Enterprise applications use libraries that manage persistence. These libraries allow a developer to express persistence in the language they are programming with without a need to use the language of the database, which in most cases is SQL. In Java ecosystem, libraries like Hibernate and MyBatis cropped up. JPA captures the common elements across the various libraries like hibernate and MyBatis and enables expression of persistence elements as annotations. Spring provides a JPA implementation
Fetch update save problem – logical view:
On fetch of a row from database, hibernate creates an object that it tracks, lets call it managed object. Once this is done, you can perform any operation on the object. Once done, you would have to save the object back again into the database to persist your changes. This leads to a curious condition. The object and the row exist in different memory space. Which means that the integrity of representation can be violated by operations on either of them.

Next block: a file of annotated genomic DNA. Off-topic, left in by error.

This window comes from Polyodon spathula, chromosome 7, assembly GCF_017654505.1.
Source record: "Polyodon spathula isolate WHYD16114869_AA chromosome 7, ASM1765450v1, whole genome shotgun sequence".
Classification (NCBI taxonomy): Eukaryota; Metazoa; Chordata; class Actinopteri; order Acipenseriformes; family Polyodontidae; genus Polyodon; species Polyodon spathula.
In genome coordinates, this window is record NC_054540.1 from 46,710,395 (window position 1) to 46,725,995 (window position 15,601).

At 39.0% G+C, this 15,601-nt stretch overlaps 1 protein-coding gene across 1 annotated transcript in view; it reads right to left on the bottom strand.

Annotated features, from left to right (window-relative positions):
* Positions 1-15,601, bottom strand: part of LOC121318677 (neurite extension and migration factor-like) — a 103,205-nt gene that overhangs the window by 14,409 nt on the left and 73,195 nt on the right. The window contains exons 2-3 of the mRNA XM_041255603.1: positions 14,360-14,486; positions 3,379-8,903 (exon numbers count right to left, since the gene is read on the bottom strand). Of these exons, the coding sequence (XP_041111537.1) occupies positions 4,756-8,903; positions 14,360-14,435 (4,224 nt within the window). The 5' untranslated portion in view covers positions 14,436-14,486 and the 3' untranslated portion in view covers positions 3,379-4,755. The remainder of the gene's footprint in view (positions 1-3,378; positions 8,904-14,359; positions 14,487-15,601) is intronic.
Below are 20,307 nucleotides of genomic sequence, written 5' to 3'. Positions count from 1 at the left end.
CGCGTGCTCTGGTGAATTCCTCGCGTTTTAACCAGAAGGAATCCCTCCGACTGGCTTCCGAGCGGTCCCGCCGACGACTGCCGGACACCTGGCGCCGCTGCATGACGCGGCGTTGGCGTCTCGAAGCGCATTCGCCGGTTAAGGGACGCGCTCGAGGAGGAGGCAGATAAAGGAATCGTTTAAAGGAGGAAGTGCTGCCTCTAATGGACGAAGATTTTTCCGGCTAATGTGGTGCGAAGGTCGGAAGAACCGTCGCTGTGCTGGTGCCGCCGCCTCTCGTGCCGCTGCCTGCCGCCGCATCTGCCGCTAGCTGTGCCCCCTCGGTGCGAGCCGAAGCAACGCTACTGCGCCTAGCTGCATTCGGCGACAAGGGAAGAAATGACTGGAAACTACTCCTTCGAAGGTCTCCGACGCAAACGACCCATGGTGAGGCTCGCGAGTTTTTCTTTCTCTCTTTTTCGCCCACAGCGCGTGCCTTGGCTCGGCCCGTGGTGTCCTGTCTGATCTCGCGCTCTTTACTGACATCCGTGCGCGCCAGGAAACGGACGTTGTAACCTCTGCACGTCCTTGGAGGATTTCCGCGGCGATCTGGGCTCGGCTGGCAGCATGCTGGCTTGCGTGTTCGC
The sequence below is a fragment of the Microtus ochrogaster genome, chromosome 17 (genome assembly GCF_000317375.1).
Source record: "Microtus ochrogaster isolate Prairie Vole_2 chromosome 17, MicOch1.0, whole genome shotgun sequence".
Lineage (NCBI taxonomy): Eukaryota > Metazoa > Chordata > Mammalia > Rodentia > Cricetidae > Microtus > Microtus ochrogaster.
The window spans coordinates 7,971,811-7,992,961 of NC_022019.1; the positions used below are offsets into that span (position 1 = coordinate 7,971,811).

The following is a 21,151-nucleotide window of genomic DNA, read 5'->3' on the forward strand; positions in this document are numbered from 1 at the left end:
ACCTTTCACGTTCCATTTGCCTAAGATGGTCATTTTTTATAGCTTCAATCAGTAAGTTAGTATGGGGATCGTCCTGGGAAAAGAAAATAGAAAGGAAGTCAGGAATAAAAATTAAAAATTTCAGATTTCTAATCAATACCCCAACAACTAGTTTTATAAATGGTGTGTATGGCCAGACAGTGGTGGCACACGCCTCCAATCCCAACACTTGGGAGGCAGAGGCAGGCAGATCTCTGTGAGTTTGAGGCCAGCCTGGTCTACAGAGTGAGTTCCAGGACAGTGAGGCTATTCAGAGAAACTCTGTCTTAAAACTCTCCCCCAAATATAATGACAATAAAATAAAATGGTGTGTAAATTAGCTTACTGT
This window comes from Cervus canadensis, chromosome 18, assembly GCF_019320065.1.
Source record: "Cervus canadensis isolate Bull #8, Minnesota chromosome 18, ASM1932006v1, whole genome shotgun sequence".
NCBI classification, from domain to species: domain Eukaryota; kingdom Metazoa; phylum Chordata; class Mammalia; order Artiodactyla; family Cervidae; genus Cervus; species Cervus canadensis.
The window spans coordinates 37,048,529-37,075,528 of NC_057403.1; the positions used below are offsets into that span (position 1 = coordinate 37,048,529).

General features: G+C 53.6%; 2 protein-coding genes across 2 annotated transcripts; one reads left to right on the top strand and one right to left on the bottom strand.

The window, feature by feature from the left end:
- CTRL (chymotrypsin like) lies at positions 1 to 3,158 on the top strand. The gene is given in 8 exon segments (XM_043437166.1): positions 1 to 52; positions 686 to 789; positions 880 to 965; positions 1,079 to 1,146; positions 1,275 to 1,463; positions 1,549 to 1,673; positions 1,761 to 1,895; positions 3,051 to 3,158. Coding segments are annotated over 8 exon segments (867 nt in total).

One solution to the problem is to synchronize the updates between the row and the object. You open a session, fetch an object, modify it and save it back before closing the session. In hibernate terminology, such an object is called persistent object. One problem with this approach is that the operation on the object has to be fast as a session to the database is a bottleneck for performance.
To overcome this, hibernate allows us to detach an object from the session, make modifications to it and merge it back to a session, there by preventing the need to keep a session open throughout the transaction. This can be bit tricky as the hibernate needs to manage the conflicts between the detached object and the object in the session. Some scenarios are listed here.
Of course. Spring JPA abstracts all this from the developer.
Lesson learnt: ORM is a potential mine field